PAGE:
I arrived at McGill University in 2009, after completing a Classe Préparatoire aux Grandes Ecoles in Lille, France. Since then, parallel to my academic curriculum, I’ve had a variety of jobs that I learned a lot from.
Research Assistant in Organizational Behaviour
Ruthanne Huising is teaching OB at the Desautels Faculty of Management. Inspired by the introductory class that she teaches, I decided to make it my major. OB is a synthesis of sociology, anthropology and psychology, applied to organizations. Common topics include: How to motivate employees? How do teams work? What level of autonomy should be given to employees? How to implement change? Basically, it’s the study of how to be a better manager.
In September 2011, the 1,700 support staff of McGill University went on strike for more than three months. The relations were particularly tense with the administration. Some acts of violence were even reported. Professor Huising hired me as a Research Assistant to look at the behaviour of strikers on the picket line. What motivated their personal involvement? Was it the first time they were engaging in collective action? What means of expression were they deciding to use? What was difficult for them on the line? Did they feel uncomfortable with anything?
I was conducting short interviews in French and English with picketers encountered on the line. For an overwhelming majority of them it was the first time they were participating in any kind of demonstration, let alone being on strike.
They usually enjoyed the interview as it would allow them to reflect on their personal history and why they are really here. As for me, it was a great experience to listen to people’s frustrations on their workplace. Although the demands were mainly monetary, it seemed to me that when it comes to the perceived contempt of the top management, the worsening of working conditions or the crippling red tape, a lot could be done to improve employees’ job satisfaction without spending a cent. Or maybe just a couple.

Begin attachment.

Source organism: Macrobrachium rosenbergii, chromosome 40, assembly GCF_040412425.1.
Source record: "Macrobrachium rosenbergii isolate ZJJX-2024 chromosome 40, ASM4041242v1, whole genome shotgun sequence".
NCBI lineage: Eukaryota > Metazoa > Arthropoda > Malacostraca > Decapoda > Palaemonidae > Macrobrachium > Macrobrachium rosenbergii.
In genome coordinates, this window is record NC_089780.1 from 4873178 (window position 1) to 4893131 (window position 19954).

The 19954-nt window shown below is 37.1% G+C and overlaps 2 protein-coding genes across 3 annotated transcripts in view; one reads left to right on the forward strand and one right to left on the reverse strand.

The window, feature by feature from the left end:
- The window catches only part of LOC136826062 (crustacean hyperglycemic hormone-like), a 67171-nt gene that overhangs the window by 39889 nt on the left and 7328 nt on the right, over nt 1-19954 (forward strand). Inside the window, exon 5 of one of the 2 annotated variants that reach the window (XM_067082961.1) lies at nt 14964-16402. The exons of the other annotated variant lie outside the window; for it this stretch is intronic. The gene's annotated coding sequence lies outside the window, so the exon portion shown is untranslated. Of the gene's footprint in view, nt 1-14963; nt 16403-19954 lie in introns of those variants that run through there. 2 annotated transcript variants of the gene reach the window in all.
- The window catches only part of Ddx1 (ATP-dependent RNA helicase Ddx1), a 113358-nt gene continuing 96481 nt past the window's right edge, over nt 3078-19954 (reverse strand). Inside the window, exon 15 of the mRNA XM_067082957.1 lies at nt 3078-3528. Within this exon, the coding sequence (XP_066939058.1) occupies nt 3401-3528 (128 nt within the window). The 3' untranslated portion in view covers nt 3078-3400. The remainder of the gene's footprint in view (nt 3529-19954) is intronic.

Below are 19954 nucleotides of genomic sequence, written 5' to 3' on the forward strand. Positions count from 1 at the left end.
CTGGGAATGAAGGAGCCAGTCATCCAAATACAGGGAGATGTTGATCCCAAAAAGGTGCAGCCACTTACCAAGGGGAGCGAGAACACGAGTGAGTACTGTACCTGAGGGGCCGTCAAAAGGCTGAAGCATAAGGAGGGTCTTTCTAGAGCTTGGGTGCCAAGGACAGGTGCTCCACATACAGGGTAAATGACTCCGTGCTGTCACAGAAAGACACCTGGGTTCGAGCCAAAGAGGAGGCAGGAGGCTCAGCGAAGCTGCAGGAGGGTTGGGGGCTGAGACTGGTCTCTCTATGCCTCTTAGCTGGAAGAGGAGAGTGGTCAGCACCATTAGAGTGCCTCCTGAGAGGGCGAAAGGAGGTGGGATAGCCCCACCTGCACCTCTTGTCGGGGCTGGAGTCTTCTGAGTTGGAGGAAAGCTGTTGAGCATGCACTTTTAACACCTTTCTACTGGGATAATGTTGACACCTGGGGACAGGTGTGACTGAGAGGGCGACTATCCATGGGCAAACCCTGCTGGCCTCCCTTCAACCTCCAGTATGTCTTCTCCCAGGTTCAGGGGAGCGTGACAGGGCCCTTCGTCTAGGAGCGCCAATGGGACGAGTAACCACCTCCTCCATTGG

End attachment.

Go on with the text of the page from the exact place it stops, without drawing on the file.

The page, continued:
Grader for Information Systems
Another class that I really enjoyed was Information Systems with Professor Animesh. I’ve always been a computer keener, including doing some (basic) programming when I was a teen so I was pretty excited about this subject. We were going to learn how organizations can use ITs efficiently to perform better.
The following year, he offered to hire me as a grader for the class. I would help students in class during Excel and Access labs and would grade their finals.
I really enjoyed getting on the other side of the fence. As you write a paper you always imagine what the prof will think when they’ll read it but I think you never quite get it until you actually take on their role. It was great. Very helpful for future assignments too.
Teaching Assistant in French as a Second Language
Saying that Canada’s language situation is interesting is an understatement. I decided to come to Montreal because I wanted to experience life in a bilingual society. I knew Québécois were very proud of their language. What I didn’t know was how much some of them despise English.
There’s a number of studies in cognitive psychology that look at how bilingualism changes your perception of the world and I really believe in this. But here, there’s not a week without a « language scandal »: the coach of le Canadiens (the Montreal hockey team) doesn’t speak French, nor does the director of communication appointed by the Prime minister, etc. etc.
The provinces in the west (especially Ontario and Alberta) are pretty angry about the whole language situation and a lot of middle and high school students enroll reluctantly in French classes that they consider as forced upon them. Not the best conditions to learn a language…
Teaching French in the middle of this mayhem sounded like a great challenge. And indeed it was a challenge. Some students had been taking French for 8 years and were still in introductory or intermediary level. They were clearly complexed, refused to speak and felt like they were never really going to be functional in French. The fact that I was French from France was a mixed blessing. They didn’t feel the inter-province tension but they were embarrassed to speak with their French Canadian accent in front of someone who speaks what they call « real French ».
Anyway, after repeating that they were here to make mistakes and all the usual motivational catch phrases, we were off to a good start. It was really fun. But I really wish Canada was just embracing its bilingualism.